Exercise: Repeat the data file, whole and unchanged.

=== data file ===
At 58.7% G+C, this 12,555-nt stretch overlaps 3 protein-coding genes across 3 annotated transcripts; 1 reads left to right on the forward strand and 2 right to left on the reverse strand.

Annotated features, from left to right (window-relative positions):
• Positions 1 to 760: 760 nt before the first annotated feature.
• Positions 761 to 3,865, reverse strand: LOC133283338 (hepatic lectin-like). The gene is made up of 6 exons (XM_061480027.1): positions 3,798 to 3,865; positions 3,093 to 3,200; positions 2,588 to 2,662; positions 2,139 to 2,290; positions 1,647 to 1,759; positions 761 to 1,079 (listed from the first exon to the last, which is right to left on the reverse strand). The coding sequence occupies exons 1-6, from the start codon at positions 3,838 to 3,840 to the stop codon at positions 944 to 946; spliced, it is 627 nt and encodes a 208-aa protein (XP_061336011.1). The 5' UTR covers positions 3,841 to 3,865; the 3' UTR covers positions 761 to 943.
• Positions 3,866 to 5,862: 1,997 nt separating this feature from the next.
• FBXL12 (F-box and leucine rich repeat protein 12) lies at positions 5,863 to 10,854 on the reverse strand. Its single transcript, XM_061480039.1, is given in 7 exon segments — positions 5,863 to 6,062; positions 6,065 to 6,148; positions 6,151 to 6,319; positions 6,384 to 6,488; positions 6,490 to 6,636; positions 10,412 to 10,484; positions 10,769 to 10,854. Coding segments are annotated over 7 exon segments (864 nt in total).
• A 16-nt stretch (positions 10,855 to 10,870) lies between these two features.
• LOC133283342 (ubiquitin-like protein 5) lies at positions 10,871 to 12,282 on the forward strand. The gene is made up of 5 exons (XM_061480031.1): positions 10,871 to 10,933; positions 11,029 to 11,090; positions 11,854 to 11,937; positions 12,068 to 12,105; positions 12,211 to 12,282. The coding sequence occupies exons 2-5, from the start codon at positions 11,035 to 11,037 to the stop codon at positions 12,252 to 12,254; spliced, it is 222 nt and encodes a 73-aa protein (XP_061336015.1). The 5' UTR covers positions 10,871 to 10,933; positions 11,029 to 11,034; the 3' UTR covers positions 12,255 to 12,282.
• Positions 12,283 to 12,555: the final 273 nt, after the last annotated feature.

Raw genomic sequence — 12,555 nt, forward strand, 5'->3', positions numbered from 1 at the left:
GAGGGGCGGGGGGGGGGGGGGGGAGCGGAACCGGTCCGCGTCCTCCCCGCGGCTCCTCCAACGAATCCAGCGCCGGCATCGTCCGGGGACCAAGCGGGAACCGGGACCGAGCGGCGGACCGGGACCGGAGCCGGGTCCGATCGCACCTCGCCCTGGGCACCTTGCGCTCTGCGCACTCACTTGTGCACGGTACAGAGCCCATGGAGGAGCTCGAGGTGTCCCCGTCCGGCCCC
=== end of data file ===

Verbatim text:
At 58.7% G+C, this 12,555-nt stretch overlaps 3 protein-coding genes across 3 annotated transcripts; 1 reads left to right on the forward strand and 2 right to left on the reverse strand.

Annotated features, from left to right (window-relative positions):
• Positions 1 to 760: 760 nt before the first annotated feature.
• Positions 761 to 3,865, reverse strand: LOC133283338 (hepatic lectin-like). The gene is made up of 6 exons (XM_061480027.1): positions 3,798 to 3,865; positions 3,093 to 3,200; positions 2,588 to 2,662; positions 2,139 to 2,290; positions 1,647 to 1,759; positions 761 to 1,079 (listed from the first exon to the last, which is right to left on the reverse strand). The coding sequence occupies exons 1-6, from the start codon at positions 3,838 to 3,840 to the stop codon at positions 944 to 946; spliced, it is 627 nt and encodes a 208-aa protein (XP_061336011.1). The 5' UTR covers positions 3,841 to 3,865; the 3' UTR covers positions 761 to 943.
• Positions 3,866 to 5,862: 1,997 nt separating this feature from the next.
• FBXL12 (F-box and leucine rich repeat protein 12) lies at positions 5,863 to 10,854 on the reverse strand. Its single transcript, XM_061480039.1, is given in 7 exon segments — positions 5,863 to 6,062; positions 6,065 to 6,148; positions 6,151 to 6,319; positions 6,384 to 6,488; positions 6,490 to 6,636; positions 10,412 to 10,484; positions 10,769 to 10,854. Coding segments are annotated over 7 exon segments (864 nt in total).
• A 16-nt stretch (positions 10,855 to 10,870) lies between these two features.
• LOC133283342 (ubiquitin-like protein 5) lies at positions 10,871 to 12,282 on the forward strand. The gene is made up of 5 exons (XM_061480031.1): positions 10,871 to 10,933; positions 11,029 to 11,090; positions 11,854 to 11,937; positions 12,068 to 12,105; positions 12,211 to 12,282. The coding sequence occupies exons 2-5, from the start codon at positions 11,035 to 11,037 to the stop codon at positions 12,252 to 12,254; spliced, it is 222 nt and encodes a 73-aa protein (XP_061336015.1). The 5' UTR covers positions 10,871 to 10,933; positions 11,029 to 11,034; the 3' UTR covers positions 12,255 to 12,282.
• Positions 12,283 to 12,555: the final 273 nt, after the last annotated feature.

Raw genomic sequence — 12,555 nt, forward strand, 5'->3', positions numbered from 1 at the left:
GAGGGGCGGGGGGGGGGGGGGGGAGCGGAACCGGTCCGCGTCCTCCCCGCGGCTCCTCCAACGAATCCAGCGCCGGCATCGTCCGGGGACCAAGCGGGAACCGGGACCGAGCGGCGGACCGGGACCGGAGCCGGGTCCGATCGCACCTCGCCCTGGGCACCTTGCGCTCTGCGCACTCACTTGTGCACGGTACAGAGCCCATGGAGGAGCTCGAGGTGTCCCCGTCCGGCCCC